Able to weather a variety of political leaders, economic events, and historical eras, the U.S. embargo of Cuba is the longest and harshest embargo by one state against another in modern history. Following Castro’s overthrow of the Batista government in 1959 and threats to incite revolutions elsewhere in Latin America, the Unites State cancelled its trade agreement to buy Cuban sugar. Then, following a series of increasing hostile events, the United States severed diplomatic relations and initiated a full trade embargo in 1962. Trade between the United States and Cuba stopped. Spurred by the collapse of communism more than thirty years later, Congress passed the Cuban Democracy Act in 1992 and the Helms-Burton Act in 1996, both of which tightened the noose for firms that attempted to do business with a Castro government. It was not until 2000 that Congress passed an act which allowed for limited exports of U.S agricultural, food and medical products; Cuba quickly became the twenty-first largest agricultural market for U.S. exports. Over time, sympathy for the U.S. role in Cuba has dwindled. Although many countries had initially supported the embargo, by 2001 some 150 nations had normal trade relations with Cuba. Further, the U.S. public has become increasingly divided on the usefulness of the embargo. While many people feel that repealing the embargo would help many U.S. industries and firms, others maintain that Cuban market opportunities are extremely limited. Others feel that the Cuban embargo is an unfortunate cold war relic and questions the politics of U.S. policy. Recent events have seen U.S rescinding earlier restrictions and opening up lines for improved communications.
1. Should the United States seek to tighten its economic grip on Cuba? If so, why?
With only 90 miles separating the United States of America and Cuba they are effectively influencing each other regardless of any political disputes the two countries may have. With its proximity it is only natural that they have traded goods with each other before the embargo the United States was the chief trading partner of Cuba particularly with the state of Florida where they have a sturdy trading relationship. 85% of Cuban exports were being shipped to the United States where as almost 40% of the cargos were channeled in Miami states customs. But because of the political strife that the two countries have with one another the relationship of the United States and Cuba became unstable especially with regards to their government its reforms and its trades.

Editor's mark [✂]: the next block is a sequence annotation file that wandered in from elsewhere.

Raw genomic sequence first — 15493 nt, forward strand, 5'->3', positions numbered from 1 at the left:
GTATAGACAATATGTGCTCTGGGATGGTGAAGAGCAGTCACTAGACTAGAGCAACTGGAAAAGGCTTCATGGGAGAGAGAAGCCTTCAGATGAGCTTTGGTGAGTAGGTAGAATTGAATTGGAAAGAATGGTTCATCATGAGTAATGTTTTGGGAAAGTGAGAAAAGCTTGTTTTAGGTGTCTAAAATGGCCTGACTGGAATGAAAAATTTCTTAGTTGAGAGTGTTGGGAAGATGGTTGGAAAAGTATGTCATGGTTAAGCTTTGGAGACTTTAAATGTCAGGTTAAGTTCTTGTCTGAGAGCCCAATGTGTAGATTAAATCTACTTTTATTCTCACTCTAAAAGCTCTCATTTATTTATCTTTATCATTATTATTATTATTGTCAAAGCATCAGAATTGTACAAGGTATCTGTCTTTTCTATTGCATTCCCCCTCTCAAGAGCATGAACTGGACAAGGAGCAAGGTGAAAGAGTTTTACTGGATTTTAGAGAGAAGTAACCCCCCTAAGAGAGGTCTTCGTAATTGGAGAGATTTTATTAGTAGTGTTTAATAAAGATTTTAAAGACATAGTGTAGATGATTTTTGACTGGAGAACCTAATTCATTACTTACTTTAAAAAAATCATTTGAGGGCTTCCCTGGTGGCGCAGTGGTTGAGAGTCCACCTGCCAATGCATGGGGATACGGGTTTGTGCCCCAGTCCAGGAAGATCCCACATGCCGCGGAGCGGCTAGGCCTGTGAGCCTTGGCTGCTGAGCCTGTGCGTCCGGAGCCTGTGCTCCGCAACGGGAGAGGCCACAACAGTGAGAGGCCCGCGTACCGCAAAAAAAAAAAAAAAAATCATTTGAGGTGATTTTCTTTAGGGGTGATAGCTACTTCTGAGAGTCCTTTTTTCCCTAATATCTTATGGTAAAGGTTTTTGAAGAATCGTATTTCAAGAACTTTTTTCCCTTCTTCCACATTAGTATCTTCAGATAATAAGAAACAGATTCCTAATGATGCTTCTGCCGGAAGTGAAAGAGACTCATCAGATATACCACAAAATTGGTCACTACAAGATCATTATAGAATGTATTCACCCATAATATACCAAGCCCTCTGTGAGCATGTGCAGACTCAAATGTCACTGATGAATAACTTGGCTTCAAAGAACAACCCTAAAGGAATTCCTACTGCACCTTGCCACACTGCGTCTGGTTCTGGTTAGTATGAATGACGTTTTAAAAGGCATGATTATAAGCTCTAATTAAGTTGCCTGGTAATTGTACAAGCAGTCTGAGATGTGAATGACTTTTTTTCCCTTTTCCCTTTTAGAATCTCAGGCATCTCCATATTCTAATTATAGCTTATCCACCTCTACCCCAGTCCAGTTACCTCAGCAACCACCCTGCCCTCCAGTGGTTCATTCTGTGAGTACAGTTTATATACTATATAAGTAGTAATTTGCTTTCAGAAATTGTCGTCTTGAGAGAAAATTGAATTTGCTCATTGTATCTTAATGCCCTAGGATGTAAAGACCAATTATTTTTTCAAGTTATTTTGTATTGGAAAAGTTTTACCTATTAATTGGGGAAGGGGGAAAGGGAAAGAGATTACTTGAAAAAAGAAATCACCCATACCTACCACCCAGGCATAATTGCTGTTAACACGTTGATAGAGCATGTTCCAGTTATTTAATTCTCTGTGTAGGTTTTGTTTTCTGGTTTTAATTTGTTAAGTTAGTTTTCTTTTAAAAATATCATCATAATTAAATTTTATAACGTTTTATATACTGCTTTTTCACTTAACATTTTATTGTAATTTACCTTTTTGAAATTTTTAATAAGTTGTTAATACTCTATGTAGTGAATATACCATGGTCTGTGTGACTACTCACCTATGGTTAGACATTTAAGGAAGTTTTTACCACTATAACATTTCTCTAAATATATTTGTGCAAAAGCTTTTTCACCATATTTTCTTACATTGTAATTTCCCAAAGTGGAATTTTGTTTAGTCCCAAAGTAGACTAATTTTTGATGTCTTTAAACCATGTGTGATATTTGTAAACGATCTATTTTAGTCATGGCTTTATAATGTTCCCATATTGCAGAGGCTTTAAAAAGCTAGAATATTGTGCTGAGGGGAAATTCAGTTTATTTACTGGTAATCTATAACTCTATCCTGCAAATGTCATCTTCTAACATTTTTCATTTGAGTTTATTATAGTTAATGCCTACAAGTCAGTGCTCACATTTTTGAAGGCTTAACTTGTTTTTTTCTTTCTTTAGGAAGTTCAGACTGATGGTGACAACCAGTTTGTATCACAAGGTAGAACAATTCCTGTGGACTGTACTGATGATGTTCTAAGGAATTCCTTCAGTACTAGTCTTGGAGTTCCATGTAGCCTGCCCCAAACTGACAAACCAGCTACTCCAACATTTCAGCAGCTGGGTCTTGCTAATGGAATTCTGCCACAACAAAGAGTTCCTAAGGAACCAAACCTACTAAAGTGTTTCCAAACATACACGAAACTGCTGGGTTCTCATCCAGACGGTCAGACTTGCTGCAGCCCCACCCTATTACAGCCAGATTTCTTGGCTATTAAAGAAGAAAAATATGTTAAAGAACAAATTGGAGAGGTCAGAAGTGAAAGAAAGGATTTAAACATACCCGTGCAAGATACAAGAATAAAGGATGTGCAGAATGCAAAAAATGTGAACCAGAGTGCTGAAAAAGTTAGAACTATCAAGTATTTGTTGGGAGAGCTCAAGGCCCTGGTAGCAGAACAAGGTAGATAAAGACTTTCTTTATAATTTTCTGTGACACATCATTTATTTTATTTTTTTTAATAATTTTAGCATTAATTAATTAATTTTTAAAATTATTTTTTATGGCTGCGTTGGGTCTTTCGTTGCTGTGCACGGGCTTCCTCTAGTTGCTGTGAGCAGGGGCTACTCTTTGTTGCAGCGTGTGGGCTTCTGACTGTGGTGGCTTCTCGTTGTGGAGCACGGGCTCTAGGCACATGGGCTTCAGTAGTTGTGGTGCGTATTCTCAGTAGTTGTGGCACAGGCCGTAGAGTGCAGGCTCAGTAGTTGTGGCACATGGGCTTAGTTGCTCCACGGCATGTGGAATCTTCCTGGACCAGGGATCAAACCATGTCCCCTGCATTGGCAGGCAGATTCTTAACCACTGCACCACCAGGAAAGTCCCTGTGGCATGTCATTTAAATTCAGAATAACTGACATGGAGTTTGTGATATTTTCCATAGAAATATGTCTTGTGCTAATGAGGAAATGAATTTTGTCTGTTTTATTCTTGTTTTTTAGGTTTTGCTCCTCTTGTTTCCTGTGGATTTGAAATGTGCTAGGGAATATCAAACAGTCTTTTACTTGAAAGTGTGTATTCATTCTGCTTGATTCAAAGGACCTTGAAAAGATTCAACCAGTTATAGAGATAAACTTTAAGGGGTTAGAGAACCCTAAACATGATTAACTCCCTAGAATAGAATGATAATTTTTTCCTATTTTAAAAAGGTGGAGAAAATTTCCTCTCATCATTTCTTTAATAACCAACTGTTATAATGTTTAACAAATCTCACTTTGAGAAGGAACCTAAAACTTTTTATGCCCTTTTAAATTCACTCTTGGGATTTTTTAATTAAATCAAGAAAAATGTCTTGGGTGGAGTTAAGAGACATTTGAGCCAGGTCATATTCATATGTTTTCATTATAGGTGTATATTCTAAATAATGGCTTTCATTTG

In the year 1959 the United States’ department of state has enacted an embargo that considerably restricted trade between the two countries because the Cuban government infringed upon important free rights, controlled their rivals in politics and have had no regard whatsoever to the human rights of its citizen. Subsequently the next year the United States shut down the diplomatic relationship of the two countries.
The policies of the United States with concerns to Cuba are more absorbed in the enhancement of democracy and economic reforms that will lead to the expansion and appreciation of the human rights for the Cuban government. Even if Cuba is subjected to the United States trade sanctions, Cuba is nevertheless viewed as the 2nd food supplier of the United States. The United States even now want to uphold the orderly, legal and safe migration of people from Cuba by implementing the 1994-95 U.S.-Cuba Migration Accords. The government of the United States has been vigilantly taken ways to connect with the Cuban citizens to gain their support to determine Cuba’s future government with their free will. The United States need not have to have a severe economic restriction for the Cuban government as it is hurting the United States economy more that it is achieving its intended goal to change...